One flock, many shepherds
Dean wants to lead Democrats, but do Democrats want him?
After Howard Dean spent 45 minutes last Friday revving up a few hundred of his loyal supporters in a Midtown office building, he disappeared into a conference room to huddle with Bobby Kahn. Kahn is chairman of Georgia's Democratic Party, and he is also one of the 447 party officials nationwide who will vote in February on the next chairman of the Democratic National Committee. Dean wants the job, and he was looking for Kahn's vote.
Last November's Republican shellacking — in races from president all the way down to dogcatcher, it seems — has left Democrats convulsing like a trout on a dock. With Terry McAuliffe on his way out as national chair, seven candidates have emerged, each hoping to take his place. The DNC chairman is spokesman for the party, and his main job is to get Democrats elected. McAuliffe's successor will inherit a party that knows how to raise money but has been a spectacular failure at winning crucial elections.
That Dean has the best name recognition of the seven candidates is not necessarily working in his favor; while the idea of him heading up the Democratic Party delights his followers, it scares the bejesus out of those Democrats who believe that giving the chairmanship to Dean would be like handing Grandma the keys to the Lexus after she's been declared legally blind.
Dean, after all, got painted early on in the 2004 presidential race as the liberal candidate, the one who, as Vermont governor, made his state the first in the union guaranteeing legal protections to gay couples in civil unions. At campaign stops, Dean would introduce himself as representing the "Democratic wing of the Democratic Party."
And yet Dean has always resisted easy labeling. Even though he signed the civil union bill as Vermont governor, he was also an advocate for gun owners. "A lot of the nonsense that was written about the campaign was about the spins put on by the other candidates running against me for the Democratic presidential nomination," Dean told CL. "I am what I am. I don't buy labeling and I say what I believe."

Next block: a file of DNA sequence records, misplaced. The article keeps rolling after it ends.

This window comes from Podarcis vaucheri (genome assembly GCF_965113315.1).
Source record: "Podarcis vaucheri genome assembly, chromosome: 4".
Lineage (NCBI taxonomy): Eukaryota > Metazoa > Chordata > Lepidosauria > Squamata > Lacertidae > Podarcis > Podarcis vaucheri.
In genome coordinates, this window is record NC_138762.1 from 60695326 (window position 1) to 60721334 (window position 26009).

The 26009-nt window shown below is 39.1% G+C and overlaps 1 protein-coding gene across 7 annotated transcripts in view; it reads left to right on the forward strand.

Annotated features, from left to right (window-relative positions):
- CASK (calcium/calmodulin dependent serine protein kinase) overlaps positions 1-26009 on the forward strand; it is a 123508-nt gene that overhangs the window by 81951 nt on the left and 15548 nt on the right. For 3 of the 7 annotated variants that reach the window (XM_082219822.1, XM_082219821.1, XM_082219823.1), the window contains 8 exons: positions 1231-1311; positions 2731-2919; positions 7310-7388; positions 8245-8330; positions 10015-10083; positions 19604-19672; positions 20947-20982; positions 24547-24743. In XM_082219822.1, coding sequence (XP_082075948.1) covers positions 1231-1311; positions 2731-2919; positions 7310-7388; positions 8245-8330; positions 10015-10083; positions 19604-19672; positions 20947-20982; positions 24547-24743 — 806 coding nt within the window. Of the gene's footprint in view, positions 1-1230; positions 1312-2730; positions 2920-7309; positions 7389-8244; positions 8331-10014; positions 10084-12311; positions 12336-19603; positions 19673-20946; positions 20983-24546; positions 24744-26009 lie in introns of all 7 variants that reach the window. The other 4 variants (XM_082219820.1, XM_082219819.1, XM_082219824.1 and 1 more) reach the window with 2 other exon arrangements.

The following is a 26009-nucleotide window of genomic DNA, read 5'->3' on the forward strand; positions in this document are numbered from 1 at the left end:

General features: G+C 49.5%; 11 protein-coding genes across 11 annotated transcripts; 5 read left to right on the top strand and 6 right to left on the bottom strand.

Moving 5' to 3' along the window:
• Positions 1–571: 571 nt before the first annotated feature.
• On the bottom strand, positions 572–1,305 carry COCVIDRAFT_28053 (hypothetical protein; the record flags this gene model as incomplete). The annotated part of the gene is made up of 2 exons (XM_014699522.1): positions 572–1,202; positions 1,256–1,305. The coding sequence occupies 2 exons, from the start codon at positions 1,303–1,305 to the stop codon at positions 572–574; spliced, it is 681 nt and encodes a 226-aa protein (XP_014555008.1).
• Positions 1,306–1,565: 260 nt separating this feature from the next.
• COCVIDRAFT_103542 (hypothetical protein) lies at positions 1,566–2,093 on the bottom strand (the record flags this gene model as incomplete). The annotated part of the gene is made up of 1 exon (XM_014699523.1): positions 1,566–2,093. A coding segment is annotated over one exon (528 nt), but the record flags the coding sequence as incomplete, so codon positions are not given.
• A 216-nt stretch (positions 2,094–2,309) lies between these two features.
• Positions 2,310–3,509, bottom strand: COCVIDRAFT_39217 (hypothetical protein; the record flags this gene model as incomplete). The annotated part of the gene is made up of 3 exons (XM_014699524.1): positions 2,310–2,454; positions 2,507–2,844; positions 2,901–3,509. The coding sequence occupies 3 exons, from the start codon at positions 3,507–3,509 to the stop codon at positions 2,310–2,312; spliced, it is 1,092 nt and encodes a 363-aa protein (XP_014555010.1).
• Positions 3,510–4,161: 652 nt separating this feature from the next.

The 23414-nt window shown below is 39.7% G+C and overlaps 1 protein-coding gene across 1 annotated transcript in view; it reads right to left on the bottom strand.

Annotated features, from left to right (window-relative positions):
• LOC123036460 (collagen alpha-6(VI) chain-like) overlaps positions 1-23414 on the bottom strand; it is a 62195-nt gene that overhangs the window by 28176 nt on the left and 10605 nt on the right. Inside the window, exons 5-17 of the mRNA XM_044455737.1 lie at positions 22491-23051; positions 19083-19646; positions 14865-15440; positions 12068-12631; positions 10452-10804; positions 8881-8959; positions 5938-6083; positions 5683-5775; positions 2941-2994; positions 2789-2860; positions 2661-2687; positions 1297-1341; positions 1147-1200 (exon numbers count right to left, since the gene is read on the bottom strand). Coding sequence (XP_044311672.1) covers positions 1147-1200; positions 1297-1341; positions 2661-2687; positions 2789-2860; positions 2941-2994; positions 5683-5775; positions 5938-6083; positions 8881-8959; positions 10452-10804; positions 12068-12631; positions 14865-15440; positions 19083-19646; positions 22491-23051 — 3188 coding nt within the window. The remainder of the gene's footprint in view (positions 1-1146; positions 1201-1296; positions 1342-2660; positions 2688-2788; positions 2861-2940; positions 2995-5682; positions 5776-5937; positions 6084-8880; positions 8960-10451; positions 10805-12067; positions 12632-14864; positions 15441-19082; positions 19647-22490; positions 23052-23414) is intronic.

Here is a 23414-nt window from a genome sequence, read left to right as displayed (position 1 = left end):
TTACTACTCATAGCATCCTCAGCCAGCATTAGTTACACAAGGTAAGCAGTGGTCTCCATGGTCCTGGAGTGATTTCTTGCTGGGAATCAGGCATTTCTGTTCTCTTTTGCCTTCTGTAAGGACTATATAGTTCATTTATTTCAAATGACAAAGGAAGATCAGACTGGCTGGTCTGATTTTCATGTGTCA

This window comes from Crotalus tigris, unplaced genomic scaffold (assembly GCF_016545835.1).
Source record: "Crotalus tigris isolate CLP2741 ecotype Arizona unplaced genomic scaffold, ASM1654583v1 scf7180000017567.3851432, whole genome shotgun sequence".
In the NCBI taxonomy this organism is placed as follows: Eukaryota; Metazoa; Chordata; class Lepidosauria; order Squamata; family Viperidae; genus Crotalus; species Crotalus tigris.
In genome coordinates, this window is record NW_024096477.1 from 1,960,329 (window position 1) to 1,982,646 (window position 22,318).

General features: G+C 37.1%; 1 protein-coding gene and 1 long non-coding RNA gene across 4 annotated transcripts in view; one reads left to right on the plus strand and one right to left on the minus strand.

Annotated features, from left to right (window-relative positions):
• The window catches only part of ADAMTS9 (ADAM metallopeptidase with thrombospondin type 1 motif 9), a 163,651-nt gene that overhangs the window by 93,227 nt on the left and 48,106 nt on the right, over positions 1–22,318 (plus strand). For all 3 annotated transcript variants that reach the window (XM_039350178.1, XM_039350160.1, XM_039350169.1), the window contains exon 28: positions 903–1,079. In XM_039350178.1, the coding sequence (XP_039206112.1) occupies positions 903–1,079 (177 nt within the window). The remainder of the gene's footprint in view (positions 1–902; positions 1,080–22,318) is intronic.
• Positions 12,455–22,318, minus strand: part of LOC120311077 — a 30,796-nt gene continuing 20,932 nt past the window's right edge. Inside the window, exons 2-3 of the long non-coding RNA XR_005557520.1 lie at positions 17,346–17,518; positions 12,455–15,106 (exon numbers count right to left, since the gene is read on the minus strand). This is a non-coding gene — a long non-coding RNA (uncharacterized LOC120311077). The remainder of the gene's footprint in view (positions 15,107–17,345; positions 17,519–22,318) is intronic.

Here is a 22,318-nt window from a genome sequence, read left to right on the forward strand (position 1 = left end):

Nevertheless, Dean has adjusted his stump speech to reflect the new realities. Last Friday, speaking to members of Georgia for Democracy — the group that began as Georgia for Dean — Dean at once distanced the party from so-called "liberal" issues without disavowing them.
"What George W. Bush did to win this election was set the agenda. We became the party of gay marriage. Well, we're not the party of gay marriage. We are the party of equal rights for every single American. We became the party of abortion rights. Well, we're not the party of abortion rights. We're the party of letting people make up their own minds about what kind of health care they're gonna have, and not have the politicians do it."
At the same time, Dean brought out his fiery side. "Remember, the ordinary Americans — whether it's Georgia or Alabama or Minnesota — are with us. The problem is we don't sell our message very well and [Republicans] get to it first and we bumble and fumble. We get defensive. We shouldn't do that. Never apologize for believing what you believe in."
Dean has been spent the last few months calling and writing the voting members of the party who will pick the next chairman. But Kahn, for his part, remained uncommitted even after meeting with Dean for 20 minutes on Friday, while Dean would describe the discussion only as "cordial."
Kahn said the political philosophy of the chairman, whoever he turns out to be, isn't that important in the long run. "The political philosophy of the party is set by the elected officials," he said. "I don't think by electing one of these candidates [for chairman] over another we're a liberal party or a conservative party."
And indeed on Saturday, when all seven chairman hopefuls gathered at a hotel near the airport for a regional caucus attended by Democrats throughout the South, each spoke about ways to recapture the moderate voters who turned to Bush in 2004. In the South, Dean said, his philosophy was simple: Show up. States like Georgia were merely places Bush and Kerry flew over on their way between Florida and Ohio.
Would-be chairman Tim Roemer, a former Indiana congressman, said that Bush won 97 of the 100 fastest-growing counties in 2004. Asked in what way Democrats fell short in the 2004 election, Roemer said they failed to give Americans a reason to feel safer in a post-9/11 world.
And even Dean, perhaps the most secular of presidential candidates in recent years, said the party needs to talk more about God. "We're the more Christian party. Jesus walked among the least among us and I didn't see any of those country club people doing that when they were running for office."
The new DNC chairman will be elected Feb. 12.